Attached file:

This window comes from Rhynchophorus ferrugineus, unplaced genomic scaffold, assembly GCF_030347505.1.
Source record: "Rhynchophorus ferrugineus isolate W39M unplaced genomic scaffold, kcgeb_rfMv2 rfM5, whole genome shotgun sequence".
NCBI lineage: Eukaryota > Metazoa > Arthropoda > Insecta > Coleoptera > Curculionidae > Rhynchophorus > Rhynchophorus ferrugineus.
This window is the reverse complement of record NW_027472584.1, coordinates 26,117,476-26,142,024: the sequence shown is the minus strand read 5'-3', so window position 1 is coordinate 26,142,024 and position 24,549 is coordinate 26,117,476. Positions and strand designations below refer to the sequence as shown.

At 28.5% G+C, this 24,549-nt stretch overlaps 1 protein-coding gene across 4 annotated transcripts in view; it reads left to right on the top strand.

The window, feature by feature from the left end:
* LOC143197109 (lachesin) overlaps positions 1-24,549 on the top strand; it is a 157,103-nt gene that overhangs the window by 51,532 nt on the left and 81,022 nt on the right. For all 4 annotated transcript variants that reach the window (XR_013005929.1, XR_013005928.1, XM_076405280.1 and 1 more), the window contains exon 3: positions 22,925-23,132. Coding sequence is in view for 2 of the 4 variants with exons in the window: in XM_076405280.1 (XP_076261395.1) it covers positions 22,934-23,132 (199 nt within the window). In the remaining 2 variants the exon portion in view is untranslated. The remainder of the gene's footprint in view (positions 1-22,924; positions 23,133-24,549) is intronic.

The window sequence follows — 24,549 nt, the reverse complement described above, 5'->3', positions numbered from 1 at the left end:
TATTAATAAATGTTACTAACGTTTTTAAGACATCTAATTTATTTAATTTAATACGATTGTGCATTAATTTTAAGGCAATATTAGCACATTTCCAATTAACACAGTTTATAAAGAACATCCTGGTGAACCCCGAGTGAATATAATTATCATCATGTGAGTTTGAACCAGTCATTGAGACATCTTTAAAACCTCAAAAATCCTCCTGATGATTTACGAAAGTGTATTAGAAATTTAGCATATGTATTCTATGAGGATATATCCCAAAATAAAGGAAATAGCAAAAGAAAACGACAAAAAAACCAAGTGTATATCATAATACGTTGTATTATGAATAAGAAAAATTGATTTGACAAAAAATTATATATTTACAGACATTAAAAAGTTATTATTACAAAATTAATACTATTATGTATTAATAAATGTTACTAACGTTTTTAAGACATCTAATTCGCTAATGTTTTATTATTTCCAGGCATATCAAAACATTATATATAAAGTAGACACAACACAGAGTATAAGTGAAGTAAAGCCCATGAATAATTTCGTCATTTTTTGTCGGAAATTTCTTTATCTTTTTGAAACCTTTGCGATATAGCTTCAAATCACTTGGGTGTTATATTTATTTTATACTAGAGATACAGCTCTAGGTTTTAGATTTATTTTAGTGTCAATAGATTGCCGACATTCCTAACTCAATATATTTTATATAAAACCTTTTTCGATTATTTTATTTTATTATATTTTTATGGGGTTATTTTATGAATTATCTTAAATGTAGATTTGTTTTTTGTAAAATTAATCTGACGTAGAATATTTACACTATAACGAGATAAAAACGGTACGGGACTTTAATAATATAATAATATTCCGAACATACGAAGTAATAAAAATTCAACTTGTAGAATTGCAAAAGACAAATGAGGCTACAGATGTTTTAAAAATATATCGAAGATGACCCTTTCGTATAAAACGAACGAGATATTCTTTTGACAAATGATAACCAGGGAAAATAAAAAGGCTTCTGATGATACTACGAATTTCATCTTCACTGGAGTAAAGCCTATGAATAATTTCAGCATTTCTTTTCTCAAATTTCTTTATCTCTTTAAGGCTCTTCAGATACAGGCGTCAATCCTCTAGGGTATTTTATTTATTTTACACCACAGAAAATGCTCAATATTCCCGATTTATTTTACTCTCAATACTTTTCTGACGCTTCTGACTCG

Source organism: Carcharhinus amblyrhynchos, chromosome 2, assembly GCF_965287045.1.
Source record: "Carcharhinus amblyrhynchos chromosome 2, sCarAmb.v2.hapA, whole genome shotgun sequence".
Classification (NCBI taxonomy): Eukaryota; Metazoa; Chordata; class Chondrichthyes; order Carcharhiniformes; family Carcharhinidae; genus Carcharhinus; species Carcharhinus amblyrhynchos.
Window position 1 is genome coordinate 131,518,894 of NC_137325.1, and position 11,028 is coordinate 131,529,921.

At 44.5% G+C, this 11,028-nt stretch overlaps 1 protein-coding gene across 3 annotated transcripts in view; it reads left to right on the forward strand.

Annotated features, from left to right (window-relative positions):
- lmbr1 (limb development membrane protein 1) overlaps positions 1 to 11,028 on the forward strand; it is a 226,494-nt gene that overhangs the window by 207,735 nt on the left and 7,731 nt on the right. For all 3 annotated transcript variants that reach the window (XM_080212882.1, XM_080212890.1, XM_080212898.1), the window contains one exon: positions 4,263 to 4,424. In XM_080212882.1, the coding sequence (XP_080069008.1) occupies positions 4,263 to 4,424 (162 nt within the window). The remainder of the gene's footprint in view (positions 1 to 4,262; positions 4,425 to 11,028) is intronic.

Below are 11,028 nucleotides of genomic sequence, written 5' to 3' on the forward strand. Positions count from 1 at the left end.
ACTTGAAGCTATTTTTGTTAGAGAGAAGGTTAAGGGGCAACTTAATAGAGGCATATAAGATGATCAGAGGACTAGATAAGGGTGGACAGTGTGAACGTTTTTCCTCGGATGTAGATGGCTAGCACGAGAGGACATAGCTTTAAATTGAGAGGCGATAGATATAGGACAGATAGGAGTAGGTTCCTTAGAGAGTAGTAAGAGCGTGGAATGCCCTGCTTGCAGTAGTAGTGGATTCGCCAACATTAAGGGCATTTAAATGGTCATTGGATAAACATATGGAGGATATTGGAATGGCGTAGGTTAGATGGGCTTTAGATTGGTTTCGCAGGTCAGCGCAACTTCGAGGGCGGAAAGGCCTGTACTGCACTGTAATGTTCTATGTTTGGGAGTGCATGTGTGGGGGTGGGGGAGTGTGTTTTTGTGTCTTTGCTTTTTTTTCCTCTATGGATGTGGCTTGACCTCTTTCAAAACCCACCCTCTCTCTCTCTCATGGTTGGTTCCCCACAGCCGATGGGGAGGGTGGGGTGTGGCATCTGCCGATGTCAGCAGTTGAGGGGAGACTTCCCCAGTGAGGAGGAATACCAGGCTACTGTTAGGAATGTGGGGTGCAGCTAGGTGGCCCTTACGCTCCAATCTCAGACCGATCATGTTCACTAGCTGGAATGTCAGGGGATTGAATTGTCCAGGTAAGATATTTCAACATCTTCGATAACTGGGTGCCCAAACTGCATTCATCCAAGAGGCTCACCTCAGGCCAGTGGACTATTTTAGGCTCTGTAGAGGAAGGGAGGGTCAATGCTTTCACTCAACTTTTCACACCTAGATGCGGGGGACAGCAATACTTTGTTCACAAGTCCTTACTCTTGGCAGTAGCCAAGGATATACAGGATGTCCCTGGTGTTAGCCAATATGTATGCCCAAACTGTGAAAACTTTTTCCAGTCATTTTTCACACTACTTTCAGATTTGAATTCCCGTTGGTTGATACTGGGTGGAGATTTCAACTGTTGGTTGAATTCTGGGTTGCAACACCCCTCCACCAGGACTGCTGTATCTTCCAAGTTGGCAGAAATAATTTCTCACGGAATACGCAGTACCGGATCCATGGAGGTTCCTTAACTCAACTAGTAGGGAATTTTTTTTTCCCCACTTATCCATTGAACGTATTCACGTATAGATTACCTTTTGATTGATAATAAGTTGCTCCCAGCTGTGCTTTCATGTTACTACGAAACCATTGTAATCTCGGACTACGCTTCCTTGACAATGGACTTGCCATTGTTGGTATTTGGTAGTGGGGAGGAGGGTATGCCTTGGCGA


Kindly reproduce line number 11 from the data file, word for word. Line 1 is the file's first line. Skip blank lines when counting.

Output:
Source record: "Carcharhinus amblyrhynchos chromosome 2, sCarAmb.v2.hapA, whole genome shotgun sequence".